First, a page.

Why would Jesus use the poor in spirit as the standard for blessedness? Why wouldn’t Jesus say in the beatitudes, “Blessed are the most educated, most learned, and most intelligent?” Why wouldn’t he describe as blessed those who have acquired honors and degrees through human learning, education, psychology, politics, poetry, philosophy, and the human sciences? The answer is that blessedness derives from service, humility, and meekness. Remember, Jesus once lashed out at the learned this way, “I praise you, Father, Lord of heaven and earth, because you have hidden these things from the wise and learned, and revealed them to little children” (Matt. 11:25). Crises in the world arise from pride which in most cases are as a result of the sense of status symbol syndrome. Attachment to greatness, the quest for power, fame, and self-exaltation give birth to pride whereas the weak are comfortable with what God has made them to be.


This weekend, the church invites us to realize the ultimate value of our lives: to boast about righteousness, sanctification, and redemption, to make our boast in the Lord. No wonder Jesus begins the teaching on blessedness with, “the poor in spirit, for theirs is the kingdom of heaven.” Jesus stayed on that track throughout the entire teaching. Being poor in spirit encapsulates everything. The poor in spirit will always be meek, not grasping. The poor in spirit will hunger for righteousness, not for mundane things. The poor in spirit will show mercy, not hold grudges. The poor in spirit will be clean of heart, and not entertain sinful thoughts. The poor in spirit will be peacemakers, not authority seekers. The poor in spirit will experience persecution for their righteousness. The poor in spirit are willing to be insulted by those who feel they count as nothing. The poor in spirit will hear every kind of evil utterance against them. Yet, they rejoice for being who they are. The poor in spirit are true witnesses to the life of Christ, sometimes even appearing intellectually disabled according to worldly standards. The beatitude is a whole package that teaches us to rejoice and be glad for being Christians. Jesus is the teacher, just imitate him.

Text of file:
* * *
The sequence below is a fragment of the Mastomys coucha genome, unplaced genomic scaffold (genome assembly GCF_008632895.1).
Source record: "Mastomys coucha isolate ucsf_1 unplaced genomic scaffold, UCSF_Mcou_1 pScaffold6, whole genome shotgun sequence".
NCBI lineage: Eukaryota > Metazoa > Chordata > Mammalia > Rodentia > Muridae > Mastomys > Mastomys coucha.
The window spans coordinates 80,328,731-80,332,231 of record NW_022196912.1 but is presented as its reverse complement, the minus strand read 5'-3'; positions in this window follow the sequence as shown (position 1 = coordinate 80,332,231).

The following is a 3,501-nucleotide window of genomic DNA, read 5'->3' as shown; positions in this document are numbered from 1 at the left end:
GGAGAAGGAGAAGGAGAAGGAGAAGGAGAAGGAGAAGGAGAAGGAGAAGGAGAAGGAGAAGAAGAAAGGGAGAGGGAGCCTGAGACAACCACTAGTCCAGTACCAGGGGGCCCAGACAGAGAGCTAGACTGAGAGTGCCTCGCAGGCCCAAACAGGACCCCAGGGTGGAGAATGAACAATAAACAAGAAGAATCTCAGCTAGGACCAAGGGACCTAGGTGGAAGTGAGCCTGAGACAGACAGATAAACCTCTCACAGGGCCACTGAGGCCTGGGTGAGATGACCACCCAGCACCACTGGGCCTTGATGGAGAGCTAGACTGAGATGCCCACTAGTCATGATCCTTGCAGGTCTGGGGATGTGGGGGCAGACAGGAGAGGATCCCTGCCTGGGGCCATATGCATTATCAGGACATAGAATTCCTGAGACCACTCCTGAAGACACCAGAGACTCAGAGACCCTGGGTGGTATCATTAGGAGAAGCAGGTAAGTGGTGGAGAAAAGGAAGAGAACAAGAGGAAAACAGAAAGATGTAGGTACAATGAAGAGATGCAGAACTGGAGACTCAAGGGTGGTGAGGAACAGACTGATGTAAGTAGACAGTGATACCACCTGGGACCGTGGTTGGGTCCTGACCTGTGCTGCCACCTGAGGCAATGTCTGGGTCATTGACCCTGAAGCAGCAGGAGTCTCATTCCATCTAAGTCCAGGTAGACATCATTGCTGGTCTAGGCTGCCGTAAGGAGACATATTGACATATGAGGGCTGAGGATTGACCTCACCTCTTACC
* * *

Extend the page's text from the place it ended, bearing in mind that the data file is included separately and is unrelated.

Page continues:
What is it like in your family, relationships, or workplaces when you appear poor in spirit; when you detach from what ordinarily is considered so important to others? A tough ask, for sure, but that’s the way to go. Let’s try being poor in spirit.


Readings: 1st- Zeph. 2:3; 3:12-13; 2nd- 1 Cor. 1:26-31; Gospel- Matt. 5:1-12